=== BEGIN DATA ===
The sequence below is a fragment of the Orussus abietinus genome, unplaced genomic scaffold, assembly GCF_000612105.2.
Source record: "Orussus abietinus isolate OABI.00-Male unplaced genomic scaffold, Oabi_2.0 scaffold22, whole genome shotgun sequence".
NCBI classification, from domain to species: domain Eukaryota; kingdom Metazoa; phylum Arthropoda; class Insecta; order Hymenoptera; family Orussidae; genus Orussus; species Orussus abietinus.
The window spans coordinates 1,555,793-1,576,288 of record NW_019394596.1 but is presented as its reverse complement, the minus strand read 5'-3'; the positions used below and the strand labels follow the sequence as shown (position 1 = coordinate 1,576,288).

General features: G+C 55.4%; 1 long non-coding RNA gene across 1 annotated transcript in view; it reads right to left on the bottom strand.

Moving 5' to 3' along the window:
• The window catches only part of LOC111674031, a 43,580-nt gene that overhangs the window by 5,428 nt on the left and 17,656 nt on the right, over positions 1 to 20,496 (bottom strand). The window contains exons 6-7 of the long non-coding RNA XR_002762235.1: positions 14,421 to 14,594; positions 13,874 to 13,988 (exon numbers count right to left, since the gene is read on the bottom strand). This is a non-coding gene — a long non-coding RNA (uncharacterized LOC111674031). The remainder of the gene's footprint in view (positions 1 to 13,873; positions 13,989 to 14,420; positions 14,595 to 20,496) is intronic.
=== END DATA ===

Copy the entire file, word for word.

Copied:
The sequence below is a fragment of the Orussus abietinus genome, unplaced genomic scaffold, assembly GCF_000612105.2.
Source record: "Orussus abietinus isolate OABI.00-Male unplaced genomic scaffold, Oabi_2.0 scaffold22, whole genome shotgun sequence".
NCBI classification, from domain to species: domain Eukaryota; kingdom Metazoa; phylum Arthropoda; class Insecta; order Hymenoptera; family Orussidae; genus Orussus; species Orussus abietinus.
The window spans coordinates 1,555,793-1,576,288 of record NW_019394596.1 but is presented as its reverse complement, the minus strand read 5'-3'; the positions used below and the strand labels follow the sequence as shown (position 1 = coordinate 1,576,288).

General features: G+C 55.4%; 1 long non-coding RNA gene across 1 annotated transcript in view; it reads right to left on the bottom strand.

Moving 5' to 3' along the window:
• The window catches only part of LOC111674031, a 43,580-nt gene that overhangs the window by 5,428 nt on the left and 17,656 nt on the right, over positions 1 to 20,496 (bottom strand). The window contains exons 6-7 of the long non-coding RNA XR_002762235.1: positions 14,421 to 14,594; positions 13,874 to 13,988 (exon numbers count right to left, since the gene is read on the bottom strand). This is a non-coding gene — a long non-coding RNA (uncharacterized LOC111674031). The remainder of the gene's footprint in view (positions 1 to 13,873; positions 13,989 to 14,420; positions 14,595 to 20,496) is intronic.